[Aside: The Church’s answer to the human condition in the 1910s – 1920s, exacerbated by WWI, was to preach ‘repentance of sins,’ such as drunkenness (ex. Billy Sunday’s theatrical sermons & pushes for prohibition laws), prostitution, sex outside of marriage, etc, etc. But, what the Church could not account for was the collective, societal PTSD & C-PTSD, resulting from the mass trauma of the most brutal war in human history. Fundamentalist churches simply preached that anger & depression were sins and/or a demonic influence. Dispensational charismatism (Pentecostal, 1906 Azusa Street Revival: again, some say was a direct descendant of the 1904/05 Welsh Revival) made the assertion of demonic oppression most popular. In contradiction of charismatism, other theological conservatives, like B. B. Warfield at Princeton, declared cessationism (non-existence of spiritual gifts).]

The Roaring 20s & the Fundamentalists Go Independent

Old School Presbyterian leaders at Princeton (like J. Gresham Machen) reacted sharply to the 1920 United Churches in Christ formation. Machen—a fundamentalist—opposed it. He didn’t want the modernists to win control of the Presbyterian denomination, because the unique tenets of Presbyterian faith would be erased. But others, like Henry Fosdick argued that modernists were just trying to reconcile science & Faith. The fundamentalists saw that attempt at reconciliation as a secularization leading to altruistic sentiments, without God.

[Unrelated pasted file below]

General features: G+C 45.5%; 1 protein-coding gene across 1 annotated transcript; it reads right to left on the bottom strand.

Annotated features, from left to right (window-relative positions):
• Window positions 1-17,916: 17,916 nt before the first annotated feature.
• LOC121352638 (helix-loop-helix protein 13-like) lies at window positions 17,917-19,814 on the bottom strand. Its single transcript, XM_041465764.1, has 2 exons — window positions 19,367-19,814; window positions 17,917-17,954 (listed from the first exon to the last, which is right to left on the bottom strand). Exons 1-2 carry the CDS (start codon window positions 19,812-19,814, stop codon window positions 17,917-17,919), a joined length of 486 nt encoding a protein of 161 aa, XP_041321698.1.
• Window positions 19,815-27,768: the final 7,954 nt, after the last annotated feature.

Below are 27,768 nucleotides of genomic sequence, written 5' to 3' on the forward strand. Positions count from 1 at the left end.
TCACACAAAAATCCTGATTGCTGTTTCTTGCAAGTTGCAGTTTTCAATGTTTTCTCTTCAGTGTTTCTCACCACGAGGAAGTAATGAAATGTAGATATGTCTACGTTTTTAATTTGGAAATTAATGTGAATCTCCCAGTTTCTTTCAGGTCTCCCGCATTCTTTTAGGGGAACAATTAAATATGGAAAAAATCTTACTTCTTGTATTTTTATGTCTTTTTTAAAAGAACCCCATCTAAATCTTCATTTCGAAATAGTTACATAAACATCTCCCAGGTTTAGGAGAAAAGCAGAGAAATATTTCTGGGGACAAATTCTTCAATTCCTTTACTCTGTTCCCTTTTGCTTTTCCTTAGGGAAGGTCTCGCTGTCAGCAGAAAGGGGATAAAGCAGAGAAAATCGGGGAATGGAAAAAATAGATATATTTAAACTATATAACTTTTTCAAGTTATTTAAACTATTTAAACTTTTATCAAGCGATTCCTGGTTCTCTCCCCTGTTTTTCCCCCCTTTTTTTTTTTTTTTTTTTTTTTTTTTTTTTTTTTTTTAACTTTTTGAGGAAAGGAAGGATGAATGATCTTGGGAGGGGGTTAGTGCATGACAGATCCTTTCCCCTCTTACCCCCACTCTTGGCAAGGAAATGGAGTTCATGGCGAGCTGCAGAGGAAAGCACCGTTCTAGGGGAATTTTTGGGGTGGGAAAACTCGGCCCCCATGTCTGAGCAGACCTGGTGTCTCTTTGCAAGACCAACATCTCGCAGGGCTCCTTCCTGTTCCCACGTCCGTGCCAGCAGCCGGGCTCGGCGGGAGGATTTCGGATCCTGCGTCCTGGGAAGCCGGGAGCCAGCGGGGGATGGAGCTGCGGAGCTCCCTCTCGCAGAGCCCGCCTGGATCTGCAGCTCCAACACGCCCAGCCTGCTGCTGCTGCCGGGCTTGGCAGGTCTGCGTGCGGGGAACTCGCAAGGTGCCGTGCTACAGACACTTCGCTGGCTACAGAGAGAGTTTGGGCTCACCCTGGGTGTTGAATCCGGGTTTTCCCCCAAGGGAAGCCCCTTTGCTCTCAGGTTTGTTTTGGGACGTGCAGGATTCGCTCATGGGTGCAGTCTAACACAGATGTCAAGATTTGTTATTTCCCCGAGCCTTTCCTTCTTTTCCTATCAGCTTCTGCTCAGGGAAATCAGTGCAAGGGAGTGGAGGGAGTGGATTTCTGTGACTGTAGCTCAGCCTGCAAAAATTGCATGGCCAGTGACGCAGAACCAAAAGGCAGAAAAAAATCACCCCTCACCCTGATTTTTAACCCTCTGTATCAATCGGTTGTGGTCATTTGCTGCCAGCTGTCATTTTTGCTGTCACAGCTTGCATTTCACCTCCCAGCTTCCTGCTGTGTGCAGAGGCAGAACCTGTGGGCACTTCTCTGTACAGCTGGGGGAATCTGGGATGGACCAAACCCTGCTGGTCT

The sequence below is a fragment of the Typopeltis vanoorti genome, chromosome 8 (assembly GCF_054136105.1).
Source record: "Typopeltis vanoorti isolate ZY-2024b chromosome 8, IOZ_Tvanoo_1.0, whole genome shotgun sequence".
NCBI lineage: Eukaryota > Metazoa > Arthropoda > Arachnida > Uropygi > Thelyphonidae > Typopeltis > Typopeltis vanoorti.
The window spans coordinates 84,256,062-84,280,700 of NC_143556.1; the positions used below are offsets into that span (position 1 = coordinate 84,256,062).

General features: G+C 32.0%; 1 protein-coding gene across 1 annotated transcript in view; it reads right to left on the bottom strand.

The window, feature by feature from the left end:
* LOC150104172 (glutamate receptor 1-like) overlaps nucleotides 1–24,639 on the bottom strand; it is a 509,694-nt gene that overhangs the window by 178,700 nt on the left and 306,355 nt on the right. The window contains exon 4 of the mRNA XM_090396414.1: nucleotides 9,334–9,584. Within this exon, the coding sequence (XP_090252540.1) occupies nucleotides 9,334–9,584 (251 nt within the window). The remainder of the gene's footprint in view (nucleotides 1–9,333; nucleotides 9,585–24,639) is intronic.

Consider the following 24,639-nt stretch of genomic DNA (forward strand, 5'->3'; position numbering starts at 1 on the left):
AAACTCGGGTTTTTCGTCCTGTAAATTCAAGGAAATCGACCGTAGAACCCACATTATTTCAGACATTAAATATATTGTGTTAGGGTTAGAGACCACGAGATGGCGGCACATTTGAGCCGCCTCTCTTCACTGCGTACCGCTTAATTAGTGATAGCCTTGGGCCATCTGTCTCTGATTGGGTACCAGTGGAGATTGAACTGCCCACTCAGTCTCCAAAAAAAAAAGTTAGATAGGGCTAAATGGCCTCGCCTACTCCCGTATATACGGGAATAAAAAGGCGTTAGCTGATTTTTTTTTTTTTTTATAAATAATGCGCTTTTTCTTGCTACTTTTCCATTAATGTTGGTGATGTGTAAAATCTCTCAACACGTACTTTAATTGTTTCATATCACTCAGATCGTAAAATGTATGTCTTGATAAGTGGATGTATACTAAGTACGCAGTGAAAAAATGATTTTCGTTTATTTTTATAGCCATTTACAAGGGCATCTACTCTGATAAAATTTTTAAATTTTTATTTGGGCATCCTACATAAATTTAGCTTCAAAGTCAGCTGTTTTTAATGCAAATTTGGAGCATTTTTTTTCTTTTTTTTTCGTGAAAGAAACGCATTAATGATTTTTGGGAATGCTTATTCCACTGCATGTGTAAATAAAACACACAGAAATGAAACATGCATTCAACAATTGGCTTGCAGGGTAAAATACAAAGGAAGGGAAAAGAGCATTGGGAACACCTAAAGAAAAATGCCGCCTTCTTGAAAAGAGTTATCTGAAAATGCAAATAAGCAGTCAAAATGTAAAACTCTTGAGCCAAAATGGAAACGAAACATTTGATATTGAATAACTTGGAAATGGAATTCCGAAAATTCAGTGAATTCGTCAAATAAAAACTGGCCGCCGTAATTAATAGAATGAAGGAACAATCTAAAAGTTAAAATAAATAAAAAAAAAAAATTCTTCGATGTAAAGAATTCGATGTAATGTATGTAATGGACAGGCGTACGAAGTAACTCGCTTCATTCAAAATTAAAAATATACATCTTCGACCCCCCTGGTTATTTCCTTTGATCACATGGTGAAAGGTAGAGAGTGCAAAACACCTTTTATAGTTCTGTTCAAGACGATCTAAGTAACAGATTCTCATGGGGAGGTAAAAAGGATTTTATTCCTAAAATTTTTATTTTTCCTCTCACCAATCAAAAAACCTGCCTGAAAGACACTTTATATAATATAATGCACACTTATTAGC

From 1922-1925, loads of Assemblies and Affirmations occurred, mainly centering around Princeton and the Presbyterian denomination.

Then, in 1925, the Scopes (Monkey) Trial ensued, and from 1926-1932, Princeton University was a virtual territorial battleground.

In 1930, J.D. Rockefeller, Jr. overtly stepped back onto the scene, this time to commission some Baptist laymen to see if missions was worth (his) investments. The operation would be called the Layman’s Inquiry. A Harvard professor (William Ernest Hocking) also conducted a study concurrently. The result of the Layman’s Inquiry was a publication titled, “Re-Thinking Missions: A Laymen’s Inquiry after One Hundred Years in 1932.”

Re-Thinking Missions” argued that in the face of emerging secularism, Christians should ally with other world religions, rather than struggle against them. The seven major denominations behind the inquiry didn’t like that result. The Presbyterian Board of Foreign Missions issued a statement reaffirming the board’s commitment to the evangelistic basis of the missionary enterprise and to Jesus Christ as the only Lord and Savior. (https://en.m.wikipedia.org/wiki/Fundamentalist–Modernist_controversy)

The one-time, Presbyterian missionary turn feminist, activist and first female Nobelaureate author, Pearl Buck, picked up & ran with the Layman’s Report. After returning to the United States in 1935, she continued writing prolifically, became a prominent advocate of the rights of women and minority groups, and wrote widely on Chinese and Asian cultures, becoming particularly well known for her efforts on behalf of Asian and mixed-race adoption. (https://en.m.wikipedia.org/wiki/Pearl_S._Buck)